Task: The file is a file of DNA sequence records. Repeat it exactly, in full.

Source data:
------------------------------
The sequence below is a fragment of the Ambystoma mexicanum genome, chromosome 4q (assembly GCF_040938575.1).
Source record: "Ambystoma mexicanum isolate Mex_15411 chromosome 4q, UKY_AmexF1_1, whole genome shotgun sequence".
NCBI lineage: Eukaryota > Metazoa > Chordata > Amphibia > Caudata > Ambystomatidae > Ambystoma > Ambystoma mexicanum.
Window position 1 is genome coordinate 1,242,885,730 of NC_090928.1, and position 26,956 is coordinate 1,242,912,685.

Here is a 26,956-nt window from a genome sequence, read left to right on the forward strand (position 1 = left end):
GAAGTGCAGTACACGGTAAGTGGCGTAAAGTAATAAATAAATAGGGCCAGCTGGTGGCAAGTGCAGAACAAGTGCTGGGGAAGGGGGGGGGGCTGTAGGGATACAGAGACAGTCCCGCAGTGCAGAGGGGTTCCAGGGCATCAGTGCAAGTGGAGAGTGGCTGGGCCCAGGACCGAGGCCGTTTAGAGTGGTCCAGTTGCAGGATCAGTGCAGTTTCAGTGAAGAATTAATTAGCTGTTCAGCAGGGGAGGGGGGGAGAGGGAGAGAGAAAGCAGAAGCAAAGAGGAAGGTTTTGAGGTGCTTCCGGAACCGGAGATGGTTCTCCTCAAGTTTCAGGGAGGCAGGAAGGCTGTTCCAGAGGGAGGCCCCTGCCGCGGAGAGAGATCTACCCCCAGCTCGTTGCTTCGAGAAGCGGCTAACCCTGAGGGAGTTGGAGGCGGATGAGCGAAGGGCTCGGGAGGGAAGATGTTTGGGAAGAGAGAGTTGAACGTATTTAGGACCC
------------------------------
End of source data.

The sequence below is a fragment of the Ambystoma mexicanum genome, chromosome 4q (assembly GCF_040938575.1).
Source record: "Ambystoma mexicanum isolate Mex_15411 chromosome 4q, UKY_AmexF1_1, whole genome shotgun sequence".
NCBI lineage: Eukaryota > Metazoa > Chordata > Amphibia > Caudata > Ambystomatidae > Ambystoma > Ambystoma mexicanum.
Window position 1 is genome coordinate 1,242,885,730 of NC_090928.1, and position 26,956 is coordinate 1,242,912,685.

Here is a 26,956-nt window from a genome sequence, read left to right on the forward strand (position 1 = left end):
GAAGTGCAGTACACGGTAAGTGGCGTAAAGTAATAAATAAATAGGGCCAGCTGGTGGCAAGTGCAGAACAAGTGCTGGGGAAGGGGGGGGGGCTGTAGGGATACAGAGACAGTCCCGCAGTGCAGAGGGGTTCCAGGGCATCAGTGCAAGTGGAGAGTGGCTGGGCCCAGGACCGAGGCCGTTTAGAGTGGTCCAGTTGCAGGATCAGTGCAGTTTCAGTGAAGAATTAATTAGCTGTTCAGCAGGGGAGGGGGGGAGAGGGAGAGAGAAAGCAGAAGCAAAGAGGAAGGTTTTGAGGTGCTTCCGGAACCGGAGATGGTTCTCCTCAAGTTTCAGGGAGGCAGGAAGGCTGTTCCAGAGGGAGGCCCCTGCCGCGGAGAGAGATCTACCCCCAGCTCGTTGCTTCGAGAAGCGGCTAACCCTGAGGGAGTTGGAGGCGGATGAGCGAAGGGCTCGGGAGGGAAGATGTTTGGGAAGAGAGAGTTGAACGTATTTAGGACCC